One of the principal OM components consistently enriched in the SML are transparent exopolymer particles (TEP),[78][79][80] which are rich in carbohydrates and form by the aggregation of dissolved precursors excreted by phytoplankton in the euphotic zone.[81][82][83][84] Higher TEP formation rates in the SML, facilitated through wind shear and dilation of the surface water, have been proposed as one explanation for the observed enrichment in TEP.[79][85] Also, due to their natural positive buoyancy, when not ballasted by other particles sticking to them, TEP ascend through the water column and ultimately end up at the SML .[86] A second possible pathway of TEP from the water column to the SML is by bubble scavenging.[87][24]

Next to rising bubbles, another potential transport mechanism for bacteria from the ULW to the SML could be ascending particles [71][74] or more specifically TEP.[86] Bacteria readily attach to TEP in the water column.[88][89][90] TEP can serve as microbial hotspots and can be used directly as a substrate for bacterial degradation,[91][92][93] and as grazing protection for attached bacteria, e.g., by acting as an alternate food source for zooplankton.[94][95][96] TEP have also been suggested to serve as light protection for microorganisms in environments with high irradiation.[97][24]


See also: Marine viruses

Viruses in the sea surface microlayer, the so-called virioneuston, have recently become of interest to researchers as enigmatic biological entities in the boundary surface layers with potentially important ecological impacts. Given this vast air–water interface sits at the intersection of major air–water exchange processes spanning more than 70% of the global surface area, it is likely to have profound implications for marine biogeochemical cycles, on the microbial loop and gas exchange, as well as the marine food web structure, the global dispersal of airborne viruses originating from the sea surface microlayer, and human health.[20]

Viruses are the most abundant biological entities in the water column of the world's oceans.[98] In the free water column, the virioplankton typically outnumbers the bacterioplankton by one order of magnitude reaching typical bulk water concentrations of 107 viruses mL−1.[99] Moreover, they are known as integral parts of global biogeochemical cycles[99] to shape and drive microbial diversity [100] and to structure trophic networks.[101] Like other neuston members, the virioneuston likely originates from the bulk seawater. For instance, in 1977 Baylor et al. postulated adsorption of viruses onto air bubbles as they rise to the surface,[102] or viruses can stick to organic particles [103] also being transported to the SML via bubble scavenging.[104][20]

Within the SML, viruses interacting with the bacterioneuston will probably induce the viral shunt, a phenomenon that is well known for marine pelagic systems. The term viral shunt describes the release of organic carbon and other nutritious compounds from the virus-mediated lysis of host cells, and its addition to the local dissolved organic matter (DOM) pool.[105] The enriched and densely packed bacterioneuston forms an excellent target for viruses compared to the bacterioplankton populating the subsurface. This is because high host-cell numbers will increase the probability of host–virus encounters. The viral shunt might effectively contribute to the SML's already high DOM content enhancing bacterial production as previously suggested for pelagic ecosystems [101] and in turn replenishing host cells for viral infections. By affecting the DOM pool, viruses in the SML might directly interfere with the microbial loop being initiated when DOM is microbially recycled, converted into biomass, and passed along the food web. In addition, the release of DOM from lysed host cells by viruses contributes to organic particle generation.[106] However, the role of the virioneuston for the microbial loop has never been investigated.[20]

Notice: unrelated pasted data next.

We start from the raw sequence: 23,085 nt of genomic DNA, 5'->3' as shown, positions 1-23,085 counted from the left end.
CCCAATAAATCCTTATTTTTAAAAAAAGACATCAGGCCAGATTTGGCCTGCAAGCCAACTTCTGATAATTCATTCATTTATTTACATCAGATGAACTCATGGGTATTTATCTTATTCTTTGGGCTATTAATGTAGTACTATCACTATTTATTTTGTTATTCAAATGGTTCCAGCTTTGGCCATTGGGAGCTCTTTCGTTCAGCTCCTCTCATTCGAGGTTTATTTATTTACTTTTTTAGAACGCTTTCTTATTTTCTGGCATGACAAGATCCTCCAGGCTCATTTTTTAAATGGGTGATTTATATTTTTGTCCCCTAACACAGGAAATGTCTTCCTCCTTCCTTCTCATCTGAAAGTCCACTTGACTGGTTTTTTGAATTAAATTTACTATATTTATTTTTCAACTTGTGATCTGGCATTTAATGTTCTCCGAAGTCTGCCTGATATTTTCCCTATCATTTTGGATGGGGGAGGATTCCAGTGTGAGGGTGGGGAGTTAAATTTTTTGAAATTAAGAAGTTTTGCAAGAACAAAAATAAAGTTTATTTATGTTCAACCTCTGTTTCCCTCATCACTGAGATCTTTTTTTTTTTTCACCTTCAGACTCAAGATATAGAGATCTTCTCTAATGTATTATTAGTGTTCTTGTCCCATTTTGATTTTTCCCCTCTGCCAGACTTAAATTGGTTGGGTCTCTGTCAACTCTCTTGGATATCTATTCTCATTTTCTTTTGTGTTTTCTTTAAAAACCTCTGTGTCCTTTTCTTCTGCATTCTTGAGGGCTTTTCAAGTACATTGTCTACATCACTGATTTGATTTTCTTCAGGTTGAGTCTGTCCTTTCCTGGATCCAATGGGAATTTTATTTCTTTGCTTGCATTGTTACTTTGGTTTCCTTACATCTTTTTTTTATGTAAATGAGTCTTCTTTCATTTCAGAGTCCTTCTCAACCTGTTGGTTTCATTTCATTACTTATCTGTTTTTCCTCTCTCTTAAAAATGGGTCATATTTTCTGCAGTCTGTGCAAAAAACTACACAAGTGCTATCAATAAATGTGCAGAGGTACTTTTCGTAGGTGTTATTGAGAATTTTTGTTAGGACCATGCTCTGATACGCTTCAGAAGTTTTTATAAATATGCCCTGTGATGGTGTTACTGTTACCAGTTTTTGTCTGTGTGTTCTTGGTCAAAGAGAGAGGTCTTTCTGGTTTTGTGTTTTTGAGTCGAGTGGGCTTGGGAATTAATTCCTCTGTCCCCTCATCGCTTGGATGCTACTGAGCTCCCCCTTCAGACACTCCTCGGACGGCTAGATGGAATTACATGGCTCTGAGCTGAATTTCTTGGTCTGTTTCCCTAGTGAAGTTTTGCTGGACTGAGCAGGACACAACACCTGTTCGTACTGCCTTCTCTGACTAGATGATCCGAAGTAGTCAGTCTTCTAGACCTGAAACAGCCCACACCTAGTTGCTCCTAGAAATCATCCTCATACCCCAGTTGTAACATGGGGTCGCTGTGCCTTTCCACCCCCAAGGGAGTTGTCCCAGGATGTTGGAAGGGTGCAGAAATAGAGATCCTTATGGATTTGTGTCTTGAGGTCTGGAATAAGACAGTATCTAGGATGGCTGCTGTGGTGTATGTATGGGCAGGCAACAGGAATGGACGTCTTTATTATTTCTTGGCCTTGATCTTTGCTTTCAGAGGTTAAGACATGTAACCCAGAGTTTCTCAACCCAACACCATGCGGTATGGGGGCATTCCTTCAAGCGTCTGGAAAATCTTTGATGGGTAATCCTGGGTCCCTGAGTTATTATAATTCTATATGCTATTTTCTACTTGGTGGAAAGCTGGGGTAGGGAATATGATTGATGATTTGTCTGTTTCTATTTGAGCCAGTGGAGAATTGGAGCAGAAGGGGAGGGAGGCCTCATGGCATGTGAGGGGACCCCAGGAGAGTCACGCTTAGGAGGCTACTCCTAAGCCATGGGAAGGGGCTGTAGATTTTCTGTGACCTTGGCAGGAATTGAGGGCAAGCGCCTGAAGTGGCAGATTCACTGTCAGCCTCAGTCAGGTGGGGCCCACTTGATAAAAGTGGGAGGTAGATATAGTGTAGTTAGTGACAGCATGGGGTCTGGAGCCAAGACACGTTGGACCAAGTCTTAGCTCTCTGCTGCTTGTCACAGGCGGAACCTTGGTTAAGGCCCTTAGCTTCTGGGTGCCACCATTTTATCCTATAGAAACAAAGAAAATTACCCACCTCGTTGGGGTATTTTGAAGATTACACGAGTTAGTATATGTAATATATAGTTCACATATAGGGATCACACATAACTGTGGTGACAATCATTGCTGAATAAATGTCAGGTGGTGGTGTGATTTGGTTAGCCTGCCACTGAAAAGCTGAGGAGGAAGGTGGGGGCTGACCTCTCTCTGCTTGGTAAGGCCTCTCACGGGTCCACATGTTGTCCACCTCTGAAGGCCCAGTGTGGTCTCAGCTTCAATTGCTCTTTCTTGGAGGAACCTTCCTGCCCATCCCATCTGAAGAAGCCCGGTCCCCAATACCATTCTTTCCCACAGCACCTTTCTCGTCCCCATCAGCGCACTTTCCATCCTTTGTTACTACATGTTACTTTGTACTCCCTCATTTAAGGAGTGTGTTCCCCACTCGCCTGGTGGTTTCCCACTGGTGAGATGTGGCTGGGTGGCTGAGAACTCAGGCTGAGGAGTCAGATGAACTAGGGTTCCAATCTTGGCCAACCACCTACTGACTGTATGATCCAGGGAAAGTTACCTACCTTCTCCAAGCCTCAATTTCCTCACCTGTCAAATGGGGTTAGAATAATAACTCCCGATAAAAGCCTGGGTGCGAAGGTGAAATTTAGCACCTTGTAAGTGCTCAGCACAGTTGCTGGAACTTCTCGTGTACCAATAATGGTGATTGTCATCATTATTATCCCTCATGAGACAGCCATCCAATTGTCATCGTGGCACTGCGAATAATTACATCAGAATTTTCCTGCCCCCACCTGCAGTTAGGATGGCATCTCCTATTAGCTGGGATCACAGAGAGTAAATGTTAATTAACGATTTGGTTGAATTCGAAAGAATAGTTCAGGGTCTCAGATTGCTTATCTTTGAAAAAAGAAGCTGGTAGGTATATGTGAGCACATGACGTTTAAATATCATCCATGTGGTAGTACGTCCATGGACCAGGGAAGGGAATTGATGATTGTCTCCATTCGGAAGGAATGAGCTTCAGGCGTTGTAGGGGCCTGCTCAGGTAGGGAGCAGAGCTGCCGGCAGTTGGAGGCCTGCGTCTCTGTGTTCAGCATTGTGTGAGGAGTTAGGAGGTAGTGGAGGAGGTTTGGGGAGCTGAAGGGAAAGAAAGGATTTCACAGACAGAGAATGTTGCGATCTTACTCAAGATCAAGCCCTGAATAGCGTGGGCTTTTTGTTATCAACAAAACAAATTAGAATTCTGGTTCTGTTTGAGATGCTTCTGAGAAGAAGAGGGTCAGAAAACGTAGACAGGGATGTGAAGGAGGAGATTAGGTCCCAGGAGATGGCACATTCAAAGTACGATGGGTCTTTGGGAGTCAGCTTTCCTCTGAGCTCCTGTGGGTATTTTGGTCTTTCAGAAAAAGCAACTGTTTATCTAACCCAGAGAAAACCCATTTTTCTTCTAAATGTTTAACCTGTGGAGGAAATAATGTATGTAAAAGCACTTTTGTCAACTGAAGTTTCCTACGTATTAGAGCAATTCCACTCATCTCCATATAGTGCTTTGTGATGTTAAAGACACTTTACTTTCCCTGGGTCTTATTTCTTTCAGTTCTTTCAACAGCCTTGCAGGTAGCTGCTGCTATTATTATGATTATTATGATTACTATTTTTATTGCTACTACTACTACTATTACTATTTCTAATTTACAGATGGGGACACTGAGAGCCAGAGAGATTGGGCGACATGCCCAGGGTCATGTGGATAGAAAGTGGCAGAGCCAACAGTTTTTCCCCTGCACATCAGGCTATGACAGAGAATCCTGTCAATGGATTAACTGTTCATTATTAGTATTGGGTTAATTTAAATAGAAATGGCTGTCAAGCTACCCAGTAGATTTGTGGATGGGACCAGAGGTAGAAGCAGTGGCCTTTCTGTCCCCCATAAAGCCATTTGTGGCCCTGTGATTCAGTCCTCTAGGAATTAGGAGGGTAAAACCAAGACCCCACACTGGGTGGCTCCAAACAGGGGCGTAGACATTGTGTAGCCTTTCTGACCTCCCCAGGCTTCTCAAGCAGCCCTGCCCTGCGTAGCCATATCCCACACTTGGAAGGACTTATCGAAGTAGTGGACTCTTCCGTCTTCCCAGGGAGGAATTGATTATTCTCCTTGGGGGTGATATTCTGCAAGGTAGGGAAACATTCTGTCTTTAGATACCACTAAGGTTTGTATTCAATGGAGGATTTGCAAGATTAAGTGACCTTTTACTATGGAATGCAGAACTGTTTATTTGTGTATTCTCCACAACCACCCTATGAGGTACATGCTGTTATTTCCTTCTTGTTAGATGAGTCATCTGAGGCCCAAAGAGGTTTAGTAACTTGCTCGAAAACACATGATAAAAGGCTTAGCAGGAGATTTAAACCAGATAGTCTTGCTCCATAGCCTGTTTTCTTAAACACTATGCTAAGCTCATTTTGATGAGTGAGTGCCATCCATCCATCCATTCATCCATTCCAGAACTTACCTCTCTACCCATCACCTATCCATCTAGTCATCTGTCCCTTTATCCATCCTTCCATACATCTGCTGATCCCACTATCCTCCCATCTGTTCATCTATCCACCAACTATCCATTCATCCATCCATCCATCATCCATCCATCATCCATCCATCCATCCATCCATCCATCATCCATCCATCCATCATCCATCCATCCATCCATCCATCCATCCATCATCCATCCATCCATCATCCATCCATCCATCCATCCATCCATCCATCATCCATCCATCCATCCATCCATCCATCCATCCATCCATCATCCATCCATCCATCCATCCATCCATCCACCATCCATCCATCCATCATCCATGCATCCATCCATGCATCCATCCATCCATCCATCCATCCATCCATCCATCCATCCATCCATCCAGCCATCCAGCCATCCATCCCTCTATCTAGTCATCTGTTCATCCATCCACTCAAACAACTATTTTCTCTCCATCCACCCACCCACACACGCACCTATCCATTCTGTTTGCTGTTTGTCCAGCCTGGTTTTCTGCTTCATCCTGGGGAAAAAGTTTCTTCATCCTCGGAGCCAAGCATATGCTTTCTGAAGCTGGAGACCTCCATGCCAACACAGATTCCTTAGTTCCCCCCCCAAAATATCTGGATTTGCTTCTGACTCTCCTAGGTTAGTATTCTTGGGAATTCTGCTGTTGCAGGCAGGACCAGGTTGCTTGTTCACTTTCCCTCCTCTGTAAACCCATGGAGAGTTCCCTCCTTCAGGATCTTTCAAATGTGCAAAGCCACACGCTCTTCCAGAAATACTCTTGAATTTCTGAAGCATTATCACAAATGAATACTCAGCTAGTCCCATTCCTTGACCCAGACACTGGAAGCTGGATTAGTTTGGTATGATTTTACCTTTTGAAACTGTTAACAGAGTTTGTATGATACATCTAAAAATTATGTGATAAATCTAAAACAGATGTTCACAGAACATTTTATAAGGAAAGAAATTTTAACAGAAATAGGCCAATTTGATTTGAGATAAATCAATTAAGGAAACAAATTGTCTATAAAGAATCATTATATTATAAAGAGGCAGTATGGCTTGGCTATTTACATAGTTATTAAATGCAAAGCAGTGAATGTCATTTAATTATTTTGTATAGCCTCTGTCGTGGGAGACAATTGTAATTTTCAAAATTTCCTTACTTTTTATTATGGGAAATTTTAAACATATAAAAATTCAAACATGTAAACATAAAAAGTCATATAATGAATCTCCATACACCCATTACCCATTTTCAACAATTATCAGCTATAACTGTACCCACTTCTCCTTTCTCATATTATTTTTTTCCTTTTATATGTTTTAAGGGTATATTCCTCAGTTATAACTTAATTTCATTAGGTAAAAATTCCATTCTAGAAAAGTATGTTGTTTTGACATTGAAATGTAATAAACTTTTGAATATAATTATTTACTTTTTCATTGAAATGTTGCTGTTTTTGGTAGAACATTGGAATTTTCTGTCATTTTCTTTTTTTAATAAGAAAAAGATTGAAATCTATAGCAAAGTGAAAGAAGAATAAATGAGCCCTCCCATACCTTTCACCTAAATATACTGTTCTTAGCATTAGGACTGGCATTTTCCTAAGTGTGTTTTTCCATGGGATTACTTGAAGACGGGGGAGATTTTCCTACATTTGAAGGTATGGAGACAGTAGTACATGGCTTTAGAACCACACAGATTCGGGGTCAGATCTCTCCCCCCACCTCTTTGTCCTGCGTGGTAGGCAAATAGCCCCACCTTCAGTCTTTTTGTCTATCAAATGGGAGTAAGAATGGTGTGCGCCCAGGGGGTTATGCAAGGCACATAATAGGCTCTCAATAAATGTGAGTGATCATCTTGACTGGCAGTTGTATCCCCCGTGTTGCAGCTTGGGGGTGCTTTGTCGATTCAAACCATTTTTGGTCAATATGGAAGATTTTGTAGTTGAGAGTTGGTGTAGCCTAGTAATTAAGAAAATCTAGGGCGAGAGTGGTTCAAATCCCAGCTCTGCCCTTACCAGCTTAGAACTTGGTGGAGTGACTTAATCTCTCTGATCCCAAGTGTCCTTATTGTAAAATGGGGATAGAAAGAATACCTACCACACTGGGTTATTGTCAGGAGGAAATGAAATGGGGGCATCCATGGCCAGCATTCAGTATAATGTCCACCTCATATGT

Devices used to sample the concentrations of particulates and compounds of the SML include a glass fabric, metal mesh screens, and other hydrophobic surfaces. These are placed on a rotating cylinder which collects surface samples as it rotates on top of the ocean surface.[107]

The glass plate sampler is commonly used.[108] It was first described in 1972 by Harvey and Burzell as a simple but effective method of collecting small sea surface microlayer samples. [109] A clean glass plate is immersed vertically into the water and then withdrawn in a controlled manner. Harvey and Burzell used a plate which was 20 cm square and 4 mm thick. They withdrew it from the sea at the rate of 20 cm per second.[109] Typically the uppermost 20–150 µm of the surface microlayer adheres to the plate as it is withdrawn.[68] The sample is then wiped from both sides of the plate into a sampling vial.[110]